PHOENIX -- The Brewers took an early lead with their bats. They saved a much-needed win with their gloves. Shortstop J.J. Hardy stayed hot with two home runs and three RBIs as the Brewers roughed up D-backs starter Randy Johnson, then hung on with some defensive gems for an 8-6 win at Chase Field on Tuesday. Joe Dillon also homered, Corey Hart had three hits and scored twice and Mike Rivera drove in two runs in a rare start at first base as Milwaukee made a winner of Jeff Suppan (5-6), who struggled with command but still managed to snap a personal two-game losing streak.
Johnson (4-7) lasted only 3 2/3 innings in his shortest start this season and surrendered seven runs. Hardy figured in four of them, hitting a two-run home run to straightaway center field in the first inning, a solo home run in the second and then walking and scoring for the third time in the fourth. "We know he's not the same as he used to be," Hardy said of the left-hander Johnson. "He's not throwing 100 mph with 93 mph sliders, but he's still a really good pitcher. It's nice to get out there and get out to an early start." The Brewers needed all the runs they could get. Suppan was staked to leads of 3-0 and 7-1 but surrendered five runs on nine hits in five innings and allowed Arizona to get as close as 7-5 entering the sixth inning. Milwaukee's defense prevented the D-backs from finishing the comeback. Third baseman Bill Hall went 0-for-4 at the plate with three strikeouts but made a pair of highlight-worthy defensive plays, and Rivera, who spelled Prince Fielder at first base, may have saved the game with an unassisted double play in the eighth. "Tonight was basically an offensive game," Suppan said. "But I think defensively, we came out and made some incredible plays throughout the entire game." Hall ranged right for speedy second baseman Orlando Hudson's grounder and made a leaping, no-hop throw to Rivera for the second out of the first inning. He also made a spectacular diving catch to rob Augie Ojeda of an extra-base hit down the line in the sixth, and picked a ground ball on a short hop before throwing out Justin Upton in the ninth. The other gem belonged to Rivera, who made his first start since Spring Training at first base so Fielder could have a day off against Johnson. With one out, a run in, a runner on first base and Arizona threatening against reliever Guillermo Mota in the eighth inning, Arizona catcher Miguel Montero hit a rocket to Rivera, who made a diving catch of what appeared to be a fair ball, then tapped first base before Chris Young could get back. "I was holding the runner and he just hit it right at me," Rivera said. "I'm just glad that I can contribute." Hardy was more effusive in his praise. "That play was huge," Hardy said. "[If the ball gets through] they score a run there and have another runner in scoring position with one out." The Brewers made defense a priority in Spring Training. With nights like Tuesday, it appears to have paid off. "We might have 'Web Gems' covered tonight," Hall said. "I think defense won the game more than our offense did tonight." Salomon Torres worked the ninth inning for his 14th save and Hardy handled most of the offense. He extended the longest hitting streak by a Brewer this season to 13 games, a run that started a day after Hardy moved permanently back to the No. 2 spot in manager Ned Yost's batting order. Hardy missed a week in the middle of his streak with a bum left shoulder, but in 14 games since the switch he's batting .351 with four home runs, eight doubles and 12 RBIs. In his first 57 games, Hardy hit .246 with four home runs, nine doubles and 18 RBIs. "I think those couple days off were the best thing," Hardy said. "[The shoulder] is the best it's been all year." The lineup shuffle didn't hurt. When he was hitting seventh, Hardy usually batted in front of the pitcher because the Brewers were hitting catcher Jason Kendall ninth. "Batting in front of the pitcher kind of played mind games with me," Hardy said. "I wasn't too excited about it. I feel comfortable anywhere in the lineup as long as it's somewhere not in front of the pitcher." Yost is happy to have Hardy's bat heated up. But he's not thrilled about using the batting order as an excuse. "You can't out-think yourself depending on what spot you're hitting in the lineup," Yost said. Suppan was not exactly sharp. Over his past three starts, Suppan has surrendered 12 earned runs in 12 2/3 innings. On Tuesday, he was just good enough. "He got through five innings with the lead, and I'll take that," Yost said. "He didn't let it get away."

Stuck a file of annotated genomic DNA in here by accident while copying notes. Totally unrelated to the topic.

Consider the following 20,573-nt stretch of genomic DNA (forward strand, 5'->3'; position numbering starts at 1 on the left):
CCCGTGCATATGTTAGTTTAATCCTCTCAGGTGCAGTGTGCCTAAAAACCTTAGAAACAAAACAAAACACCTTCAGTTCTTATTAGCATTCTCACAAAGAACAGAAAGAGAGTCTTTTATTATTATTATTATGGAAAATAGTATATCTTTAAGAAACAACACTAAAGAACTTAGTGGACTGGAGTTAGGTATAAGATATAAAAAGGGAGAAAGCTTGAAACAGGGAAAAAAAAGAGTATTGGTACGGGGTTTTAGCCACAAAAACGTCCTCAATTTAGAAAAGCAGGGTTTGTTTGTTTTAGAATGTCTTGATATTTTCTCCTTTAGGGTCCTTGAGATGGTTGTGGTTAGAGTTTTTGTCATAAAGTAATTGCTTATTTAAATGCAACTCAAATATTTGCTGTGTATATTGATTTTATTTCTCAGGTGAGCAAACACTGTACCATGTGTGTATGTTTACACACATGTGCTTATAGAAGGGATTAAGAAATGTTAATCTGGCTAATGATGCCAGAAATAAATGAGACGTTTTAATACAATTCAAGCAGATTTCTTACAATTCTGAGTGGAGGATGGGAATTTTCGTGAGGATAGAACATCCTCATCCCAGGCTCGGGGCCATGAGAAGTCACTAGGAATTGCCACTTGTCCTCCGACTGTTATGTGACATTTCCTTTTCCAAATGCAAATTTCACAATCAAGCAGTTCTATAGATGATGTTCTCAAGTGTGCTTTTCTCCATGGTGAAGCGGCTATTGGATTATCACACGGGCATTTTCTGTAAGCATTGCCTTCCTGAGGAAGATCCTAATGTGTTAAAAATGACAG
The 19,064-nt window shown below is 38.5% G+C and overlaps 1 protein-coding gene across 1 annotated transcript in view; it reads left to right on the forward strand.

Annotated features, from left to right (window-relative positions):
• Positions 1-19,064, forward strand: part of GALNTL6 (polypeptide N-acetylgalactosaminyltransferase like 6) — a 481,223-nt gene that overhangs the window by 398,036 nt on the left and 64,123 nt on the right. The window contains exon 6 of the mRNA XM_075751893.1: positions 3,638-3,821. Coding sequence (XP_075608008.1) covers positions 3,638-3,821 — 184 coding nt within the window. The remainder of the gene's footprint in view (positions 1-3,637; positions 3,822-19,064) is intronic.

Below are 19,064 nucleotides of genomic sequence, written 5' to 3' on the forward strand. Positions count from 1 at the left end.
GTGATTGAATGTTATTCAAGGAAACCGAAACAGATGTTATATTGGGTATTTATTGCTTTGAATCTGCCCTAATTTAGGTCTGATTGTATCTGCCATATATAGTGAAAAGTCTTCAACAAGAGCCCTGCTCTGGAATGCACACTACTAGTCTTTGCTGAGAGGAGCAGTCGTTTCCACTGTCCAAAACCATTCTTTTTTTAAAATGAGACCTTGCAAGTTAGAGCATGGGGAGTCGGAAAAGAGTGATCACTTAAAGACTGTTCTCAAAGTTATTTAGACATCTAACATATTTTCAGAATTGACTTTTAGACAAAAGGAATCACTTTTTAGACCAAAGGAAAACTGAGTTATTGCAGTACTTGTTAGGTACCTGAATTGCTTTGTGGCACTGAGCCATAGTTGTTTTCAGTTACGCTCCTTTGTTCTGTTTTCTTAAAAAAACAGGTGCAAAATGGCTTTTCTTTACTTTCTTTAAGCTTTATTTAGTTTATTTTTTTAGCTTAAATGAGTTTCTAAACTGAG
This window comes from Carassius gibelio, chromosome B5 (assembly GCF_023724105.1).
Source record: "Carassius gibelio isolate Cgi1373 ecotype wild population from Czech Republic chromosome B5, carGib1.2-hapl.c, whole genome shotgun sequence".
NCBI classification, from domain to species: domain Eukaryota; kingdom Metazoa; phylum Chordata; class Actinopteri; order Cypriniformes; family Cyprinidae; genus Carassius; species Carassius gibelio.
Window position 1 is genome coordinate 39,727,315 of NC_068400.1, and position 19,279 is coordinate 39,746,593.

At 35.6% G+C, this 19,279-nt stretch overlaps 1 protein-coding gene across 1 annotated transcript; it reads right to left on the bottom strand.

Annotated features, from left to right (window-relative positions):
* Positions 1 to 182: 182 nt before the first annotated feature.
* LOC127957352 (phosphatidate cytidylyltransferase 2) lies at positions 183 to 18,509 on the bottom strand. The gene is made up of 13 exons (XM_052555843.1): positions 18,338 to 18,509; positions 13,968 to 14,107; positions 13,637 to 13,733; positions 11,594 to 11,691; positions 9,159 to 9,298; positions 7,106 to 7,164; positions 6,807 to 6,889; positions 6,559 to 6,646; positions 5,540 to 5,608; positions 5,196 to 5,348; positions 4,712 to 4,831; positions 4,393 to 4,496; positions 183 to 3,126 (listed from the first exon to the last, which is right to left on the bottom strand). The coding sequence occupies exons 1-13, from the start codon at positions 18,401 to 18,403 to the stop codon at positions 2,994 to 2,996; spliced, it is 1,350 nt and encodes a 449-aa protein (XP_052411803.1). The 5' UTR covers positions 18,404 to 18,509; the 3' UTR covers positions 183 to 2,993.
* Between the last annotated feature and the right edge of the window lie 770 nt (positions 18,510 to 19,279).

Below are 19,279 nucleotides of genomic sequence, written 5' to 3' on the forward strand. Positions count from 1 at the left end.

Adam McCalvy is a reporter for MLB.com. This story was not subject to the approval of Major League Baseball or its clubs.